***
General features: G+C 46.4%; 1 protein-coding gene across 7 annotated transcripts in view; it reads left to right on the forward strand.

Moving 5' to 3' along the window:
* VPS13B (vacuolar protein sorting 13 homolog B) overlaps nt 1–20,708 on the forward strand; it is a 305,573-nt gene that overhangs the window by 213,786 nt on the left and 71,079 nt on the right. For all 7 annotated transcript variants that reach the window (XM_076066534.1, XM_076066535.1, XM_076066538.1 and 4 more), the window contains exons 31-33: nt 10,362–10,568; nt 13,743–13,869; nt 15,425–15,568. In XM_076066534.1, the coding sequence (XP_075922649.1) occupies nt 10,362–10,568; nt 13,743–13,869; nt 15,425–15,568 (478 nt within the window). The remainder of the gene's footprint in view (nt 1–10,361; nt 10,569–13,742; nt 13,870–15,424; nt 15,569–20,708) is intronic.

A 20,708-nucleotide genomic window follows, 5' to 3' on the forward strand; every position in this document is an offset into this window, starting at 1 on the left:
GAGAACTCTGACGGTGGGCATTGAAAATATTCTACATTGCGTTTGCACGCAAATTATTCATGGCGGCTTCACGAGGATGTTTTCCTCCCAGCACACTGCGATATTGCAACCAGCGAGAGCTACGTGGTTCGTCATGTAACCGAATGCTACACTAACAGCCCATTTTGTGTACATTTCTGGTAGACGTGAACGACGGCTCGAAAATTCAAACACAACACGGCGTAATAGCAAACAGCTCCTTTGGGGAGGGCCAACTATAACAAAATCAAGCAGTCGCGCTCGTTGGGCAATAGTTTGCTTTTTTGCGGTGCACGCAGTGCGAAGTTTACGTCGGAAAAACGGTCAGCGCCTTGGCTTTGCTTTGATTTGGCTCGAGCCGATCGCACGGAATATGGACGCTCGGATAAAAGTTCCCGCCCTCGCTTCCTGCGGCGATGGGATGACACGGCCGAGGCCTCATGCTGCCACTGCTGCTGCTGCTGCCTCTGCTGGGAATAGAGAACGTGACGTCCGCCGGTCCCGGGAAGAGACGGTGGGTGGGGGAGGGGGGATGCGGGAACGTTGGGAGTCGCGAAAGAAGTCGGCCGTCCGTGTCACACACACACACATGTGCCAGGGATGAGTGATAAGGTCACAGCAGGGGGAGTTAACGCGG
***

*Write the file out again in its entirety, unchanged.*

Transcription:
General features: G+C 46.4%; 1 protein-coding gene across 7 annotated transcripts in view; it reads left to right on the forward strand.

Moving 5' to 3' along the window:
* VPS13B (vacuolar protein sorting 13 homolog B) overlaps nt 1–20,708 on the forward strand; it is a 305,573-nt gene that overhangs the window by 213,786 nt on the left and 71,079 nt on the right. For all 7 annotated transcript variants that reach the window (XM_076066534.1, XM_076066535.1, XM_076066538.1 and 4 more), the window contains exons 31-33: nt 10,362–10,568; nt 13,743–13,869; nt 15,425–15,568. In XM_076066534.1, the coding sequence (XP_075922649.1) occupies nt 10,362–10,568; nt 13,743–13,869; nt 15,425–15,568 (478 nt within the window). The remainder of the gene's footprint in view (nt 1–10,361; nt 10,569–13,742; nt 13,870–15,424; nt 15,569–20,708) is intronic.

A 20,708-nucleotide genomic window follows, 5' to 3' on the forward strand; every position in this document is an offset into this window, starting at 1 on the left:
GAGAACTCTGACGGTGGGCATTGAAAATATTCTACATTGCGTTTGCACGCAAATTATTCATGGCGGCTTCACGAGGATGTTTTCCTCCCAGCACACTGCGATATTGCAACCAGCGAGAGCTACGTGGTTCGTCATGTAACCGAATGCTACACTAACAGCCCATTTTGTGTACATTTCTGGTAGACGTGAACGACGGCTCGAAAATTCAAACACAACACGGCGTAATAGCAAACAGCTCCTTTGGGGAGGGCCAACTATAACAAAATCAAGCAGTCGCGCTCGTTGGGCAATAGTTTGCTTTTTTGCGGTGCACGCAGTGCGAAGTTTACGTCGGAAAAACGGTCAGCGCCTTGGCTTTGCTTTGATTTGGCTCGAGCCGATCGCACGGAATATGGACGCTCGGATAAAAGTTCCCGCCCTCGCTTCCTGCGGCGATGGGATGACACGGCCGAGGCCTCATGCTGCCACTGCTGCTGCTGCTGCCTCTGCTGGGAATAGAGAACGTGACGTCCGCCGGTCCCGGGAAGAGACGGTGGGTGGGGGAGGGGGGATGCGGGAACGTTGGGAGTCGCGAAAGAAGTCGGCCGTCCGTGTCACACACACACACATGTGCCAGGGATGAGTGATAAGGTCACAGCAGGGGGAGTTAACGCGG